If you’re currently suffering from a cough, cold or a more serious illness, then you’re definitely not alone. In a major study of disease burden worldwide, it’s been revealed that over 95% of the world’s population has health problems. In addition to this, over a third—roughly 2.3 billion people—were found to have more than five conditions.
The study, conducted by The Lancet, analyzed over 35,000 sources of data spanning 23 years and 188 countries. It is the biggest and most detailed investigation yet of global patterns of illness and how they have changed between 1990 and 2013. The authors found that whilst rates of death may have been decreasing, the rates of people living with illness and disability are falling at a much slower rate. The team suggests that health initiatives need to do more than focus solely on death rates, as these don't tell the full story of global health.
“The fact that mortality is declining faster than non-fatal disease and injury prevalence is further evidence of the importance of paying attention to the rising health loss from these leading causes of disability, and not simply focusing on reducing mortality,” says Theo Vos, lead author and professor of global health at the University of Washington. For example, the scientists were able to show that whilst rates of diabetes have increased by 43%, the death rate from diabetes has only risen by 9%.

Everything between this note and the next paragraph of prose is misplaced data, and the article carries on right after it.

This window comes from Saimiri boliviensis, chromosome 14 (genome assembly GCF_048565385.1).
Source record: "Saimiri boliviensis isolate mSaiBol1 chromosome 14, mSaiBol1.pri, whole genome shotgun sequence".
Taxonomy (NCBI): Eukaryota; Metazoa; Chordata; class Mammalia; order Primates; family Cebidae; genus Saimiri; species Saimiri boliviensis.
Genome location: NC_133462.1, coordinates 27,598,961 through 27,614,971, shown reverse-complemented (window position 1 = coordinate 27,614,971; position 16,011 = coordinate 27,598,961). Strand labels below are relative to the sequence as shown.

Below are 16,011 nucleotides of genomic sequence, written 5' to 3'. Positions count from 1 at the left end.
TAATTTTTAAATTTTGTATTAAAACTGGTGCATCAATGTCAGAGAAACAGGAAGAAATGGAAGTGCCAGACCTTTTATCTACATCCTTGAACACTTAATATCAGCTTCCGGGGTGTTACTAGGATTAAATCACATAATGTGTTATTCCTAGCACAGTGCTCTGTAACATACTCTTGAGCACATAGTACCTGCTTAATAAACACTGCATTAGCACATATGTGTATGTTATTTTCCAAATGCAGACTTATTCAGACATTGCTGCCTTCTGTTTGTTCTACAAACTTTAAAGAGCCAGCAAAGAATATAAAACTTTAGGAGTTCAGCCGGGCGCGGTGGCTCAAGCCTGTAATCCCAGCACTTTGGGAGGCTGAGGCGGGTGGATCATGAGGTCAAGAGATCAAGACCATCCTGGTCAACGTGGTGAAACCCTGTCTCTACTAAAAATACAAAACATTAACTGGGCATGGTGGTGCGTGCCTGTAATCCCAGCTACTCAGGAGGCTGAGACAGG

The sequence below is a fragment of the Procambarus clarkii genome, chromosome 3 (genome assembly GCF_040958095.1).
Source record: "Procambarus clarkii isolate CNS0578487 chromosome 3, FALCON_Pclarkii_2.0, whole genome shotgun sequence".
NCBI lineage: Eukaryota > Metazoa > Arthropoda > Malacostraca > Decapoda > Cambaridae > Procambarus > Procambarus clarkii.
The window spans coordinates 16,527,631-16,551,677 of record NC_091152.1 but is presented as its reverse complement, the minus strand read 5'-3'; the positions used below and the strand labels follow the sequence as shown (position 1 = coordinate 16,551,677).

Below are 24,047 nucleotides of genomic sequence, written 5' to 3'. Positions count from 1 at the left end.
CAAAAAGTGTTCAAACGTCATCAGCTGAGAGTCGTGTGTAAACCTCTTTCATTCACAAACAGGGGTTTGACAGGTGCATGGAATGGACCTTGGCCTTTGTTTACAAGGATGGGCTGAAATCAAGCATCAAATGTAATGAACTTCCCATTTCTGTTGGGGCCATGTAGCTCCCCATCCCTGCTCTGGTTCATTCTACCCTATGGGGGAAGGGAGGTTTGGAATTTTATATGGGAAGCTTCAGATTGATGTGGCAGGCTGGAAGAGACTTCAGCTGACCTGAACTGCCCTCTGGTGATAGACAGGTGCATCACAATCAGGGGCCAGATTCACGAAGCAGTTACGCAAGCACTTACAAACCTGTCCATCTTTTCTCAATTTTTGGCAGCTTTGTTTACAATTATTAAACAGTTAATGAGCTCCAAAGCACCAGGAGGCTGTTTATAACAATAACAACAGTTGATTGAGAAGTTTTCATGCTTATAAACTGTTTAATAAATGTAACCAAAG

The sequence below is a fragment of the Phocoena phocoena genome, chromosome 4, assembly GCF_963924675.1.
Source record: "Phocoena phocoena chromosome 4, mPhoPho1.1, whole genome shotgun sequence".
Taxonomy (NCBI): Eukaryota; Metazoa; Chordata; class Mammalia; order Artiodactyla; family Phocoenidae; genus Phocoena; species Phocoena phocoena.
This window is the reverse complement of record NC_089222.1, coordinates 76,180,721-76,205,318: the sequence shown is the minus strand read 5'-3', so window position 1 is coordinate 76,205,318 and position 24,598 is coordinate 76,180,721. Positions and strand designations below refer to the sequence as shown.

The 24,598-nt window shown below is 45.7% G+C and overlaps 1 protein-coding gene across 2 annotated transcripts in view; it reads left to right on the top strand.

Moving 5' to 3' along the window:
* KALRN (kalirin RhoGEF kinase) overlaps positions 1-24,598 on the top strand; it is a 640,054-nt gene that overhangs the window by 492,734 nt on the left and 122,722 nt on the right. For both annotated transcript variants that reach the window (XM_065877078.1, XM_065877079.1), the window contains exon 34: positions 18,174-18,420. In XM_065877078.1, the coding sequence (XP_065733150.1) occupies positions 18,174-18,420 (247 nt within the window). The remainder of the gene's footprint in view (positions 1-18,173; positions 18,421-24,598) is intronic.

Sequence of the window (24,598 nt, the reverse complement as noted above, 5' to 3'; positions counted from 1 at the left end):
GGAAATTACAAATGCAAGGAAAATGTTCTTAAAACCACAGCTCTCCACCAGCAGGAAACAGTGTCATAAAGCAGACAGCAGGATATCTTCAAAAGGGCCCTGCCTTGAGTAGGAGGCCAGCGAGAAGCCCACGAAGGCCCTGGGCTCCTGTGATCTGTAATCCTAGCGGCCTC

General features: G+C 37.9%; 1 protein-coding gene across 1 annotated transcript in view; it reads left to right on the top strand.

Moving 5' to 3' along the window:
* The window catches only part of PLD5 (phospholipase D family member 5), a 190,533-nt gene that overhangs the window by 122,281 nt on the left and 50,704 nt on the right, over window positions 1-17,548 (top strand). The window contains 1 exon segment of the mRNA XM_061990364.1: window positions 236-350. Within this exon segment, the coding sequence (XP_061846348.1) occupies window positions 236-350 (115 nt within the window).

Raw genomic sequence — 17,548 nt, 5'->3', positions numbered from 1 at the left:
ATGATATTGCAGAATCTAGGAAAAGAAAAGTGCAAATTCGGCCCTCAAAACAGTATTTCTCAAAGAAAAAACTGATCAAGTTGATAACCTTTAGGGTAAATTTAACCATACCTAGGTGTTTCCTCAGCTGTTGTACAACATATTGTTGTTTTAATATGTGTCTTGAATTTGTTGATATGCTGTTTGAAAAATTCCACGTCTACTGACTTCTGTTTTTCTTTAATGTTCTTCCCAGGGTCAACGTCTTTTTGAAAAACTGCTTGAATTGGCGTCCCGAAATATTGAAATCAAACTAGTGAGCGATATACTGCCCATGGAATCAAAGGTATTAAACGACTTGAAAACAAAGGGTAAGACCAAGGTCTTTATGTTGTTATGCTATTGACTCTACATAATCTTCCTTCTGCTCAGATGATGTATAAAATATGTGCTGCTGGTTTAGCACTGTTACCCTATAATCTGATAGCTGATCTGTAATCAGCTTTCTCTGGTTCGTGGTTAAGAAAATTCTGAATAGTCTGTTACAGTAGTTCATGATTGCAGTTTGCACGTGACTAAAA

During the 23-year study period, the researchers were able to show that the most common causes of health loss have essentially remained unchanged. Lower back pain, depression, and age-related hearing loss, amongst other problems, still dominate the top of the list of major ailments. What they have shown, however, is that “years of healthy life” lost because of illness have increased by 10% during the past two decades.
The main reason for this is the decline in death rates, meaning that as the world’s population grows and the number of older individuals rises, there are more people living with health conditions that become more prevalent as we age. The authors warn that this problem—an aging population living in suboptimal health—is only set to rapidly increase in the coming years.
“Large, preventable causes of health loss, particularly serious musculoskeletal disorders [such as back pain and arthritis] and mental and behavioral disorders, have not received the attention that they deserve. Addressing these issues will require a shift in health priorities around the world, not just to keep people alive into old age, but also to keep them healthy,” concludes Vos.